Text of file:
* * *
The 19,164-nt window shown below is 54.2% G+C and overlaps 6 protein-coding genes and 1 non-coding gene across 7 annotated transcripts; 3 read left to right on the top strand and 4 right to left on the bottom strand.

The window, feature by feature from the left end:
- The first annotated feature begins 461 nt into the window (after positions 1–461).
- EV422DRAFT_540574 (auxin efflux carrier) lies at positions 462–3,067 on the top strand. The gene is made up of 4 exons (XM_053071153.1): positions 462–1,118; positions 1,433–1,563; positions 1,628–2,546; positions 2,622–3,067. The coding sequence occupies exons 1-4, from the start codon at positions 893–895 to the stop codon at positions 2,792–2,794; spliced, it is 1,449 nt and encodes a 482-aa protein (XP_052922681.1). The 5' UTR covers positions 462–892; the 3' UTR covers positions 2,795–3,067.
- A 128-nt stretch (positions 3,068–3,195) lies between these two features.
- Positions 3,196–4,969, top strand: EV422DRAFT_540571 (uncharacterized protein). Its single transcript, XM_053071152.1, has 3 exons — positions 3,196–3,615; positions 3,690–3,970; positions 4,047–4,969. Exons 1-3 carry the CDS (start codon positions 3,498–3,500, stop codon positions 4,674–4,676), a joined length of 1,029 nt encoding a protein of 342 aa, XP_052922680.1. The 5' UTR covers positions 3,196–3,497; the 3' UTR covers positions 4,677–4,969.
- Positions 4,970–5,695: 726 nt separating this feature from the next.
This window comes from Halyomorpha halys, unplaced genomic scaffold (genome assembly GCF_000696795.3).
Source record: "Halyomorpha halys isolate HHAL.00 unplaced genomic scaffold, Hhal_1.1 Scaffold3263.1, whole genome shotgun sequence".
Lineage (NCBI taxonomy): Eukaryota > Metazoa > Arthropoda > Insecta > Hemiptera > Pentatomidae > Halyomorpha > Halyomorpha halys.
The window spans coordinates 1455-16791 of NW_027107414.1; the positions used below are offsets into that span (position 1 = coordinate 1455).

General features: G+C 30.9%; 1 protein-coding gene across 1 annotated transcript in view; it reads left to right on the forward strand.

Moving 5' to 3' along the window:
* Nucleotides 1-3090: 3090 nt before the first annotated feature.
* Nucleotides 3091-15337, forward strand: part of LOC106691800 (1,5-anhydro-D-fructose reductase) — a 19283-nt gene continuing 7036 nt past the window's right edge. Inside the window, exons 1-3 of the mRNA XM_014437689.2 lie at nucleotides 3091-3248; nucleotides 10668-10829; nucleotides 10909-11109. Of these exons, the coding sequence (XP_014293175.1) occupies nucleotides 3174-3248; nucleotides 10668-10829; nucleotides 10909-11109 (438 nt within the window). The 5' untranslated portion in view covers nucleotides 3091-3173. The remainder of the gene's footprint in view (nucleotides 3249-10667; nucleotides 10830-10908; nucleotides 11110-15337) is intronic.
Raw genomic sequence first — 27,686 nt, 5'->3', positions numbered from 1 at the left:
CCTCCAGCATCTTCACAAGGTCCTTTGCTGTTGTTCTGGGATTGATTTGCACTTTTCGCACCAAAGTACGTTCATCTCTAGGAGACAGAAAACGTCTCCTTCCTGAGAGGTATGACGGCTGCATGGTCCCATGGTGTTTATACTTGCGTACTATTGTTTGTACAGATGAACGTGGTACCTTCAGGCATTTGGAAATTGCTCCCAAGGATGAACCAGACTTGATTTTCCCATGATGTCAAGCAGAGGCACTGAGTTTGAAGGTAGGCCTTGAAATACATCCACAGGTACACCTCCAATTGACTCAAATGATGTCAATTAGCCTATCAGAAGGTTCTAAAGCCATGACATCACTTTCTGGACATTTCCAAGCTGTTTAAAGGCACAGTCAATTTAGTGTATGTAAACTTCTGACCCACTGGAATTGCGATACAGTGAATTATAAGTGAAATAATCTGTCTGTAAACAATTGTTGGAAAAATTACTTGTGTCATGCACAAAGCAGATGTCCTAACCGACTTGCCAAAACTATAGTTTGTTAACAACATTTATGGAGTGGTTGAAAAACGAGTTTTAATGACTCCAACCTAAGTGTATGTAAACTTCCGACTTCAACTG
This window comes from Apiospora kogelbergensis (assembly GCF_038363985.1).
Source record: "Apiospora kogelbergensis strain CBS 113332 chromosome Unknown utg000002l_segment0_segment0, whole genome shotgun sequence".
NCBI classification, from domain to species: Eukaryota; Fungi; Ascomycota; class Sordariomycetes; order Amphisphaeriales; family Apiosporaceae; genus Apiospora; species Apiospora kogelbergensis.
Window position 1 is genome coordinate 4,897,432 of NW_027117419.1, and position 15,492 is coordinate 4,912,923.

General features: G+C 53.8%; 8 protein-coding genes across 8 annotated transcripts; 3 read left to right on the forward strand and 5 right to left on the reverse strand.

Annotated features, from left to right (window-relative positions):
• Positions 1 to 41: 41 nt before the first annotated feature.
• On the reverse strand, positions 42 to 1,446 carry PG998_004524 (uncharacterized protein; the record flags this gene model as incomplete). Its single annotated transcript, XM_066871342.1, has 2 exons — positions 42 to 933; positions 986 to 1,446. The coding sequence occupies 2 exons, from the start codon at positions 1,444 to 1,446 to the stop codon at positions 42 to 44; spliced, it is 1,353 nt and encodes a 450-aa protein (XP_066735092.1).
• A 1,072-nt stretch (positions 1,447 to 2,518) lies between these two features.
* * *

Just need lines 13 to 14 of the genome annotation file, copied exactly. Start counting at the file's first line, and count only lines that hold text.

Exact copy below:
Moving 5' to 3' along the window:
* Nucleotides 1-3090: 3090 nt before the first annotated feature.